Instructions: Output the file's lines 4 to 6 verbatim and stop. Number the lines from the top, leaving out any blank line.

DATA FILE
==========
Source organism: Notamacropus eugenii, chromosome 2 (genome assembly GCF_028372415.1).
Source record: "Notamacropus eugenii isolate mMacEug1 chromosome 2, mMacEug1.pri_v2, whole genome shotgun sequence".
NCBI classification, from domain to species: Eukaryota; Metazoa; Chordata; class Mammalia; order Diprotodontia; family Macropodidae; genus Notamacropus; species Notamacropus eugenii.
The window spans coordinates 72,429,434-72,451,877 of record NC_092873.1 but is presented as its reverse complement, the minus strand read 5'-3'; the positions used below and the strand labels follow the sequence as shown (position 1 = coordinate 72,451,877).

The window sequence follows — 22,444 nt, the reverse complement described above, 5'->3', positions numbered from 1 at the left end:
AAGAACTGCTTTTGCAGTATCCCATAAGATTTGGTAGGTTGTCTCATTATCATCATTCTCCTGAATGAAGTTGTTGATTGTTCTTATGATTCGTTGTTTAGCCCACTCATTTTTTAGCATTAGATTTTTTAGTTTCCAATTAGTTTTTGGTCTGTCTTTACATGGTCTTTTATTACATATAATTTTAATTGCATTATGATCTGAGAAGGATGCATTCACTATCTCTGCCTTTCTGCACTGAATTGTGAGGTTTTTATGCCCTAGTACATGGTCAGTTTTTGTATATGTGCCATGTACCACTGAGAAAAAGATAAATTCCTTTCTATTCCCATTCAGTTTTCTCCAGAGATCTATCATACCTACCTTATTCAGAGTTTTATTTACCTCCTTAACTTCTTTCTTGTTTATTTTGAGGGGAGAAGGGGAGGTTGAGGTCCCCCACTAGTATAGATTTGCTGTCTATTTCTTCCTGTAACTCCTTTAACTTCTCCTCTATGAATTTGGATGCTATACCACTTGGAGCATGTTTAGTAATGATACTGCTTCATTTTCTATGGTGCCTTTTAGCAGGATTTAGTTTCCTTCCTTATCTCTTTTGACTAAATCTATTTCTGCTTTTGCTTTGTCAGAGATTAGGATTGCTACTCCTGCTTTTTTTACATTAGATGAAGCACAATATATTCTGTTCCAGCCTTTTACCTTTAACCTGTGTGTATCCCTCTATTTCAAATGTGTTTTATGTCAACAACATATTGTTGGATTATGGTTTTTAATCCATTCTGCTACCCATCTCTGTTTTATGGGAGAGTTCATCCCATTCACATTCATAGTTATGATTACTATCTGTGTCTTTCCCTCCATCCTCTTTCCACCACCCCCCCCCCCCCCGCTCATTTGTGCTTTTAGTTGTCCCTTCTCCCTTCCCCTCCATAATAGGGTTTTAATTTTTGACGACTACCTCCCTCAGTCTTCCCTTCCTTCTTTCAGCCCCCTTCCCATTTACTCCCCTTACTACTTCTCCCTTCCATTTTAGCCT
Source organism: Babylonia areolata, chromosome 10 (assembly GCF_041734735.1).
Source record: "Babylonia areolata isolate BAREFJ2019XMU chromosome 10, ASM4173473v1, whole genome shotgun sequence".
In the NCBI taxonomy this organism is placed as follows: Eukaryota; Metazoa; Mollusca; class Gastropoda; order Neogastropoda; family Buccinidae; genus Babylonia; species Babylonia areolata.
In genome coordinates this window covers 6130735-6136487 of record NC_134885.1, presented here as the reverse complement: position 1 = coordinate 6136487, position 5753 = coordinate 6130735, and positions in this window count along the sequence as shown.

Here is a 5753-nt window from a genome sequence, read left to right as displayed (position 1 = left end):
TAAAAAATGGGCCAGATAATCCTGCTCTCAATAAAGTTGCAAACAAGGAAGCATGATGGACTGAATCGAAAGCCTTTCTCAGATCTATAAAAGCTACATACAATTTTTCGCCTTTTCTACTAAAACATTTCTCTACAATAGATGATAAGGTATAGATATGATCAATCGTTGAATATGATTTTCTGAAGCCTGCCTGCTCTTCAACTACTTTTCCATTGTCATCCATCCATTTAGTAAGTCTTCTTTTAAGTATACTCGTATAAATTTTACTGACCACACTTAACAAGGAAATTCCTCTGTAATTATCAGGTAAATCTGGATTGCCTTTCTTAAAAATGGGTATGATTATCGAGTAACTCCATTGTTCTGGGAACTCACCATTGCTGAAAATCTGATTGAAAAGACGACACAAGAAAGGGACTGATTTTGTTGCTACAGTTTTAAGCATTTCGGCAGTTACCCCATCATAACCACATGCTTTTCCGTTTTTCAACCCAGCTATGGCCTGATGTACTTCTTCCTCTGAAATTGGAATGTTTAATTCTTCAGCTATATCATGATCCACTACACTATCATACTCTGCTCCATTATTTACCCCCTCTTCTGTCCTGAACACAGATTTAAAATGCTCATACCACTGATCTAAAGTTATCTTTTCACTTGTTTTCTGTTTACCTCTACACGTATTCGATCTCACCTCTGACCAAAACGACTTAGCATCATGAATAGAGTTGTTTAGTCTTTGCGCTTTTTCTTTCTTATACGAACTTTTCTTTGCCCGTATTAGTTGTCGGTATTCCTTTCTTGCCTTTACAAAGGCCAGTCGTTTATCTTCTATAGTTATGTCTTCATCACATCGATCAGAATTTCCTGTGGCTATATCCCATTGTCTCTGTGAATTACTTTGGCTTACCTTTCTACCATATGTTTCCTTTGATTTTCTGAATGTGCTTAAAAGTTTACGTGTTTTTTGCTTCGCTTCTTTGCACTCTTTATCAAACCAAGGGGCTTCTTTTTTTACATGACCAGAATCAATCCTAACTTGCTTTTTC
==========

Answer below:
The window spans coordinates 72,429,434-72,451,877 of record NC_092873.1 but is presented as its reverse complement, the minus strand read 5'-3'; the positions used below and the strand labels follow the sequence as shown (position 1 = coordinate 72,451,877).

The window sequence follows — 22,444 nt, the reverse complement described above, 5'->3', positions numbered from 1 at the left end:
AAGAACTGCTTTTGCAGTATCCCATAAGATTTGGTAGGTTGTCTCATTATCATCATTCTCCTGAATGAAGTTGTTGATTGTTCTTATGATTCGTTGTTTAGCCCACTCATTTTTTAGCATTAGATTTTTTAGTTTCCAATTAGTTTTTGGTCTGTCTTTACATGGTCTTTTATTACATATAATTTTAATTGCATTATGATCTGAGAAGGATGCATTCACTATCTCTGCCTTTCTGCACTGAATTGTGAGGTTTTTATGCCCTAGTACATGGTCAGTTTTTGTATATGTGCCATGTACCACTGAGAAAAAGATAAATTCCTTTCTATTCCCATTCAGTTTTCTCCAGAGATCTATCATACCTACCTTATTCAGAGTTTTATTTACCTCCTTAACTTCTTTCTTGTTTATTTTGAGGGGAGAAGGGGAGGTTGAGGTCCCCCACTAGTATAGATTTGCTGTCTATTTCTTCCTGTAACTCCTTTAACTTCTCCTCTATGAATTTGGATGCTATACCACTTGGAGCATGTTTAGTAATGATACTGCTTCATTTTCTATGGTGCCTTTTAGCAGGATTTAGTTTCCTTCCTTATCTCTTTTGACTAAATCTATTTCTGCTTTTGCTTTGTCAGAGATTAGGATTGCTACTCCTGCTTTTTTTACATTAGATGAAGCACAATATATTCTGTTCCAGCCTTTTACCTTTAACCTGTGTGTATCCCTCTATTTCAAATGTGTTTTATGTCAACAACATATTGTTGGATTATGGTTTTTAATCCATTCTGCTACCCATCTCTGTTTTATGGGAGAGTTCATCCCATTCACATTCATAGTTATGATTACTATCTGTGTCTTTCCCTCCATCCTCTTTCCACCACCCCCCCCCCCCCCGCTCATTTGTGCTTTTAGTTGTCCCTTCTCCCTTCCCCTCCATAATAGGGTTTTAATTTTTGACGACTACCTCCCTCAGTCTTCCCTTCCTTCTTTCAGCCCCCTTCCCATTTACTCCCCTTACTACTTCTCCCTTCCATTTTAGCCT